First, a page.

Enable & Empower Your Sales Teams

 

 

Once onboarding is completed, employees should continue their learning and development by completing sales training courses online and in person. These courses should include skills on how to make decisions and develop coping mechanisms when dealing with difficult situations or customers. We recommend all sales staff go through ethical training each year to help guide practices and decision-making. Reinforcement of values on how to act and interact with customers, and potential customers, is also critical in a sales-focused environment. Companies can no longer just stress the importance of hitting numbers but, also emphasize how those numbers must be achieved.

It is important to provide sales staff ongoing training and exposure to a variety of ideas and inspiration. Opportunities inside and outside of the company are a critical part of their ongoing development. We develop learning maps that combine classroom and online learning opportunities for sales staff. Continuing education is the catalyst for progression, which is a key reason why employees stay with an organization.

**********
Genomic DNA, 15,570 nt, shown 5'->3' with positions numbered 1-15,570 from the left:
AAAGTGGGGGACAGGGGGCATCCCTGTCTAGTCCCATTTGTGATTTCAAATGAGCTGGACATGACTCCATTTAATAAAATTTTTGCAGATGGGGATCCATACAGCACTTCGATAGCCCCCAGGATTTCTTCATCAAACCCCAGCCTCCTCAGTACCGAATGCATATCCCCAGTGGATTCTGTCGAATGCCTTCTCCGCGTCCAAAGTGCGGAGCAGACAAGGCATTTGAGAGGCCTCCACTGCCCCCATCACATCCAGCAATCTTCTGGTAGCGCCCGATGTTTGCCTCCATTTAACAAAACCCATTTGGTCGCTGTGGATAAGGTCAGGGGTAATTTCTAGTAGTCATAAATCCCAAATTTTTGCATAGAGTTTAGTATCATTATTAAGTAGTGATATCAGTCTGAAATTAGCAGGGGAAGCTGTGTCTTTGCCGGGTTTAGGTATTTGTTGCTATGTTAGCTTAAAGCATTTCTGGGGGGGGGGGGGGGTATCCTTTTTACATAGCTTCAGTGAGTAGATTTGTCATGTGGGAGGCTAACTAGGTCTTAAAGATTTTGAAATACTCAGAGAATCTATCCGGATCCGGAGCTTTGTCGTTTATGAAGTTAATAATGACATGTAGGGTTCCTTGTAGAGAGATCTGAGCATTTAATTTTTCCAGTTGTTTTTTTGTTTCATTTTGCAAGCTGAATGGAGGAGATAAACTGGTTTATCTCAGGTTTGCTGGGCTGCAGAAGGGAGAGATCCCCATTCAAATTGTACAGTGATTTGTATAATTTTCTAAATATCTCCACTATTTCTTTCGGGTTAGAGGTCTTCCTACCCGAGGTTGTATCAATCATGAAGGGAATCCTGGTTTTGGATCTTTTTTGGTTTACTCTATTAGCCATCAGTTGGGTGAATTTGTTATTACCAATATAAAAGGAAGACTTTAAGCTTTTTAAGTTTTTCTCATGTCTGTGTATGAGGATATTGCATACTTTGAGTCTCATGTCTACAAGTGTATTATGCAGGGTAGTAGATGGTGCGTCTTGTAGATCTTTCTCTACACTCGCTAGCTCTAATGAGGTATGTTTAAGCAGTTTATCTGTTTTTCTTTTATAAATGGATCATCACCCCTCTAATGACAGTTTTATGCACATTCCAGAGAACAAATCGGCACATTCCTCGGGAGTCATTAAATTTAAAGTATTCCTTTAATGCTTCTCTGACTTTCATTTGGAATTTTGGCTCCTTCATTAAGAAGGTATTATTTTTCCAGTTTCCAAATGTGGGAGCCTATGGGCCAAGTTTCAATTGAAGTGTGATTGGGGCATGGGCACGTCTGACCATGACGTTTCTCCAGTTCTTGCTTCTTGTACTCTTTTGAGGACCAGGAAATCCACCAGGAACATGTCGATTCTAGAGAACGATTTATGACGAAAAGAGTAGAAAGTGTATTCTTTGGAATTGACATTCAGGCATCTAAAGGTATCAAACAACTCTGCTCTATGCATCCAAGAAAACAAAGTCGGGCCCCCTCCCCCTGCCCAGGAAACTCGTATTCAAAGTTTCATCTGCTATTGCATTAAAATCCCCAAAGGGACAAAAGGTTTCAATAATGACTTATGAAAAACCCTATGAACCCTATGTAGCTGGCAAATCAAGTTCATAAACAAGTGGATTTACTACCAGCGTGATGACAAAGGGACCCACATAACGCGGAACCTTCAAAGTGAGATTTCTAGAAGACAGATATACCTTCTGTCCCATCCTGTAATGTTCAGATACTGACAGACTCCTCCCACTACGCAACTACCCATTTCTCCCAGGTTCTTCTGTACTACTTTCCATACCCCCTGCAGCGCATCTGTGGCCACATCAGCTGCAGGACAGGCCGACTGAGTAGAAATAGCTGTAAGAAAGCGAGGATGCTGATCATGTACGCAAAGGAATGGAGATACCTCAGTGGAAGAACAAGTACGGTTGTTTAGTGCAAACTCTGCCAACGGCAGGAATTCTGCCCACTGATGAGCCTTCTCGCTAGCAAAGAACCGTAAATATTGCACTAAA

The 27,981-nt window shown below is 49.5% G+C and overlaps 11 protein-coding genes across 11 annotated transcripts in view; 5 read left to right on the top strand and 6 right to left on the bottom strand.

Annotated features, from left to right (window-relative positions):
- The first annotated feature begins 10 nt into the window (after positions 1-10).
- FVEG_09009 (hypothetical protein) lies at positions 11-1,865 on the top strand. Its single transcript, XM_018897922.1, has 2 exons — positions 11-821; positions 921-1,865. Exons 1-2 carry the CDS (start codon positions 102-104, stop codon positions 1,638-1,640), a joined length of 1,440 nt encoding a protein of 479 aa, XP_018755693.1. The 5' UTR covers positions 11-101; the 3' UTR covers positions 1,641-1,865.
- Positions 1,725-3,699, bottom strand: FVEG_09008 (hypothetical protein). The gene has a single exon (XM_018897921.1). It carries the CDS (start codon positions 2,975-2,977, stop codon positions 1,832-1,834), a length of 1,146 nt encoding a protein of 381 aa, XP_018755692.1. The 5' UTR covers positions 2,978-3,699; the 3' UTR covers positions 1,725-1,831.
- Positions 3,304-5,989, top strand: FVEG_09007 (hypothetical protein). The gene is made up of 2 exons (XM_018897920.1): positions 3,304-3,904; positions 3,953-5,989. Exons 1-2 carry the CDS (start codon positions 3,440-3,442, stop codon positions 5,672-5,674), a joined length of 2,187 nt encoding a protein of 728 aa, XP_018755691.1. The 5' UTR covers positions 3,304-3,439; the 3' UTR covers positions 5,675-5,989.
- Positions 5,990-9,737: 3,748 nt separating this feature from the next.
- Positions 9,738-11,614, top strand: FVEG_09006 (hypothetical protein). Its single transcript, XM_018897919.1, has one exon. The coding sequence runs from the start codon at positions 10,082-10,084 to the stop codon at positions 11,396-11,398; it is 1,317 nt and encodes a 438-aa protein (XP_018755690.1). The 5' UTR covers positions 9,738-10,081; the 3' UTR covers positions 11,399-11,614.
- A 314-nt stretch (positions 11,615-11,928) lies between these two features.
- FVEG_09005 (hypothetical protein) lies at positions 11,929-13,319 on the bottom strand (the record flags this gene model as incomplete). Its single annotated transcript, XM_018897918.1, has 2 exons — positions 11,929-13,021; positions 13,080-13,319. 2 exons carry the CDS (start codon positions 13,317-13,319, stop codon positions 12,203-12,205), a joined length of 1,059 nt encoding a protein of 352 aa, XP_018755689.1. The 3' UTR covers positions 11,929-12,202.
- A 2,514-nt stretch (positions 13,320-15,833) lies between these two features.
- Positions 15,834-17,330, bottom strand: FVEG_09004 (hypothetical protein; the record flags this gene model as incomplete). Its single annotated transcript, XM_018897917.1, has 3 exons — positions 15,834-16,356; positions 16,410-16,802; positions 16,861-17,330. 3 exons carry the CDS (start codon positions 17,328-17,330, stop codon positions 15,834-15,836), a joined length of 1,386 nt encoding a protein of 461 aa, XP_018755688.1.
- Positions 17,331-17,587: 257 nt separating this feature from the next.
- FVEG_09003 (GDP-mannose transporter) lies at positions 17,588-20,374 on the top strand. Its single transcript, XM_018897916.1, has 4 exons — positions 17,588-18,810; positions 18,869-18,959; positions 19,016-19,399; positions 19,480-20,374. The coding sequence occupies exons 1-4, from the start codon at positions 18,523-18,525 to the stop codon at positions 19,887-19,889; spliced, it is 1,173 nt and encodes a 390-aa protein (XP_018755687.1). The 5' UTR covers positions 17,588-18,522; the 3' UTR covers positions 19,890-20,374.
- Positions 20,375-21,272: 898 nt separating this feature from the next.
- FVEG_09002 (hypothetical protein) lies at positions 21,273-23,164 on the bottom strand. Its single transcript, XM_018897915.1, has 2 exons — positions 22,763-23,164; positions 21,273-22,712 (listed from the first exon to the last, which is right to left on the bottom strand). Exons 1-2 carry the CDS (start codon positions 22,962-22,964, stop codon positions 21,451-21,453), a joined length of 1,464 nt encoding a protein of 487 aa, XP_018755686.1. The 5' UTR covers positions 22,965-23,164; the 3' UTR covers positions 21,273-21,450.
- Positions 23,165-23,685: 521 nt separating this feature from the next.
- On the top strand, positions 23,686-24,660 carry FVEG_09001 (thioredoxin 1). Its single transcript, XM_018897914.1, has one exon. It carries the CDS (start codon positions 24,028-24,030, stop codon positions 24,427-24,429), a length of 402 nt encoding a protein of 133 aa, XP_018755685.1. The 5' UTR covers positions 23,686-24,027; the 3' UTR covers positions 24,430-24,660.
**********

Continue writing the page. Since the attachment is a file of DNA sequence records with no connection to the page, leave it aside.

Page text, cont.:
As sales staff become more seasoned, we recommend requiring them to contribute to the development of others and the organization. Ask them to write and submit their own articles, blogs, business cases, or training modules so that others in the organization can learn from them. Ask them to co-facilitate workshops and develop training modules to formalize their own thinking while helping others. Provide them access to a library of information, ideas, speakers, and workshops to continually evolve their own thinking. The bottom line is, sales people with more than two years of tenure should be expected to contribute to your business in a meaningful way beyond just hitting their sales numbers. This is particularly important for millennial employees as only 28% feel as though their skills are being fully utilized and 93% want development opportunities.

 

Leadership Development